How will Australia’s cities look in the future? Will it be a Pleasantville-like oasis of low-rise housing where people will commute to work with their electric cars and everyone will own their own block of land? Or will we be a city of high rises like something out of the movie The Fifth Element. Looking at current data it seems like we are moving towards a milder form of a high-rise city where the majority of the population will live in low–medium-rise apartments.
Unfortunately, due to the high price of land and a government perception of urban sprawl being evil, Australia’s cities will eventually turn into an apartment metropolis as urban planners try to consolidate the population around existing infrastructure to decrease the need to build costly new services.
Looking at the ABS’s most current data to February 2013, housing approvals across the nation are at recessionary levels, while unit approvals continue towards an all time high. Unit and apartment approvals currently account for 40% of total approvals, which is a very large number considering that unit and apartment approvals only represented 20% of them 20 years ago.
What is more interesting is that 20% of total approvals are for apartment blocks that are four storeys or more. Again, this is a large increase compared to 10 years ago, when four storey approvals accounted for only 10%. This exponential growth towards apartment living can be attributed to the demand for low-cost living accommodation that is close to services and amenities.
So what does this mean for long-term property investors? It means that the micro-location will become a very important factor over the long term. What we are seeing is a consolidation of prices in cities where suburbs are only 5-10 km apart but are achieving similar prices for almost identical properties. The underlying difference will be ease of access to amenities, which will determine the price of and rent achievable on the property. A unit in a suburb further out from the CBD but which has access by foot to transport, lifestyle amenities, schools and shops will perform better than a unit closer to the CBD that requires a car to access necessary infrastructure and amenities. Speculating on a location will not yield a great result for your investment if you fail to take into account the ‘liveability’ of the area.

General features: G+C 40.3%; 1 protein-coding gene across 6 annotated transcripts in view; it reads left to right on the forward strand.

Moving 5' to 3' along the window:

Looking at current trends and government policies, unit and apartment approvals are set to overtake housing approvals in the near future. Buying a unit in the right area close to amenities is now more important than ever in the current property cycle into which Australia is moving.